Greg James’ wife Bella Mackie opens up about her miscarriage and the toll it took on her mental health…

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  • Greg James has been brightening 
up our days and keeping his 
listeners smiling on BBC Radio 1’s
 Breakfast Show throughout 
lockdown.

    But, behind closed doors, he and his wife Bella Mackie have been dealing with fertility struggles.

    Writer Bella, 36 – who married the presenter in 2018 – has opened up on 
a tragic miscarriage she suffered. And, as someone who has suffered from anxiety and OCD since her 20s, she confessed it really took a toll on her mental health.

    As a result, Bella now feels ‘terrified’ 
to become pregnant again, and is worried about risking her mental well-being.

    In a personal essay for The Times, Bella wrote, ‘It was 
a surprise and only lasted 
for about three weeks; 
it could barely be called 
a miscarriage. But, even 
in that brief window, 
my mental health plummeted dramatically.’

    After that traumatic experience, 
Bella isn’t sure if she ever wants children now, as throughout her three-week pregnancy, she says she was having ‘constant intrusive thoughts’ and her 
OCD ‘roared back’ to the point that 
she couldn’t stop crying.

    The start of the anxiety

    Bella – who has been on and off antidepressants for years – has previously said she was ‘anxious from my earliest memory.’ She recalled sitting in her bedroom in tears for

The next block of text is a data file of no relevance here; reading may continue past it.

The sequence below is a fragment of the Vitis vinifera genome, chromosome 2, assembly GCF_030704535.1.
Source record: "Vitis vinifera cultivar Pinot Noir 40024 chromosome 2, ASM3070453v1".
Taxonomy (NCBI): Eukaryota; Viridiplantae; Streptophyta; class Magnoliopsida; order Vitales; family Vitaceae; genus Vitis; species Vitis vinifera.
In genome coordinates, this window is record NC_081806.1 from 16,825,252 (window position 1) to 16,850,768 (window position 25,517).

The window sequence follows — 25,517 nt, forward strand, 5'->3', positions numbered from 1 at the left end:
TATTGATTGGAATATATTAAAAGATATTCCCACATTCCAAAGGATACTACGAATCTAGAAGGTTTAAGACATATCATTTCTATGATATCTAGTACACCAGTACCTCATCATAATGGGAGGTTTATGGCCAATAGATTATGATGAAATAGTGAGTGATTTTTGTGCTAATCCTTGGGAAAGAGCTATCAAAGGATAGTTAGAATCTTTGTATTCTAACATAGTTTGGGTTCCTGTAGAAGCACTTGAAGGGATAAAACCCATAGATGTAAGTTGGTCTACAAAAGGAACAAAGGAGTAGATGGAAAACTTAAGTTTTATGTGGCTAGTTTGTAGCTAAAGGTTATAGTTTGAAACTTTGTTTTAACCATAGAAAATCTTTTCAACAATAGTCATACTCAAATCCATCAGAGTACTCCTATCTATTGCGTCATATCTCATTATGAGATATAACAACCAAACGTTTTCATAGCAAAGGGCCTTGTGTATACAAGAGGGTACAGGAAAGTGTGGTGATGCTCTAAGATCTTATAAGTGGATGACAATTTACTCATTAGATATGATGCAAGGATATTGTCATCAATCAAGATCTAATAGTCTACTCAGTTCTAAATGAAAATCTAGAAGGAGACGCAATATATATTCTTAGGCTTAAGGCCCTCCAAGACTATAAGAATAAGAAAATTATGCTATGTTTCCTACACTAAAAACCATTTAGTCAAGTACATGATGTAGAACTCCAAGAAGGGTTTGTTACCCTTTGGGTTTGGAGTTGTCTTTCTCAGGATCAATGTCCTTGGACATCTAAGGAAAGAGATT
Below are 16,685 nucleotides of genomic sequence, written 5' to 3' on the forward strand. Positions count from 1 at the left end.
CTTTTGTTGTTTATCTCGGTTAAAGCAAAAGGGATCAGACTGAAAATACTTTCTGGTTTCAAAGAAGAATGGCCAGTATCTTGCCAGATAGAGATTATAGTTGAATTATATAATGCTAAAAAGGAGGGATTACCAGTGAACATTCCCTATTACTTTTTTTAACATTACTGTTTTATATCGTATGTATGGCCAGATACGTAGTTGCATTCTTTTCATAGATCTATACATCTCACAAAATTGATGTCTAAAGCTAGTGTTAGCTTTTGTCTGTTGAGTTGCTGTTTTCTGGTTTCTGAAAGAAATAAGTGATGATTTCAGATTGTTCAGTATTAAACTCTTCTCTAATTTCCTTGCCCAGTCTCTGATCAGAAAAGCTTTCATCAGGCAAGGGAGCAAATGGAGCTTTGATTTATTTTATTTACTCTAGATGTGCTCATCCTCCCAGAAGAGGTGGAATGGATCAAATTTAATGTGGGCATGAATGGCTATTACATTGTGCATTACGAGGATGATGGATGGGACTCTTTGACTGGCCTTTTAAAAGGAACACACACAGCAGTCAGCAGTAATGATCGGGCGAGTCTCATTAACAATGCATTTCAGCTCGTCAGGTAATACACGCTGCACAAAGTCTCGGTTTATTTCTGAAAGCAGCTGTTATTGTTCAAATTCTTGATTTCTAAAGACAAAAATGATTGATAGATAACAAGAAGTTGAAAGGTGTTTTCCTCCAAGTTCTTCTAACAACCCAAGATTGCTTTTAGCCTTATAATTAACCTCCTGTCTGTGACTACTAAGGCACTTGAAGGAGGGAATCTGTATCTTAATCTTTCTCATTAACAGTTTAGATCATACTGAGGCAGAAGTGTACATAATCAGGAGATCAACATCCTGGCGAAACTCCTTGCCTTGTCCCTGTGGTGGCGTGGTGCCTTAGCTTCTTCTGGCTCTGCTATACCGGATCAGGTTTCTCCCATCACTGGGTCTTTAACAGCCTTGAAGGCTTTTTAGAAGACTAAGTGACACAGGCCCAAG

two hours while her parents were 
out, ‘catastrophising 
on a huge scale’, when 
she was growing up.

    Things got worse when her first marriage broke down in her 20s. She said, ‘My husband left after nine months and at that point 
I thought, “Not only am I anxious and 
a mess, but now I have to explain that 
my marriage has broken down in less than a year.”’

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    Bella credits therapy and running for helping her with her mental health, as well as the support she gets from Greg.

    Greg has previously said he was never ‘afraid of Bella’s anxiety’, adding, ‘I love her, and her anxiety is a huge part of her. I’ve read a lot and listened a lot and learnt the right questions to ask – when to say, “We need to get out of the house,” when 
to hug her and when to p**s off.’

    He added, ‘Medication has really 
helped her, and I think it’s important 
to destigmatise that.’

    An uncertain future

    Because of the intensity and speed of her deterioration around the pregnancy and miscarriage, Bella said, ‘I grew up assuming I’d have children, but maybe not having them is a valid option now my mental health is on such an even keel. I’d be worried my OCD would come back, and I’m not sure I want to put myself in that situation when I don’t have the yearning.’

    On the other hand, Bella feels that, 
at her age, ‘time is running out’ if she changes her mind. She admits she often feels selfish for denying Greg the opportunity to become a father.

    MORE: Women reveal 12 simple phrases you can use to support someone through a miscarriage

    She said, ‘I lie next to my sleeping husband and wonder if I’m doing him out of fatherhood. He is his usual supportive self, letting me 
lead the way on a decision.

    ‘I’m sure my obvious fear plays 
a part in him not weighing in too decisively, but that doesn’t seem fair.’

    However, she’s not made a concrete decision yet. She explained, ‘I will keep mulling it over and think about what positive safeguards I can put in place if I do decide to have a baby.’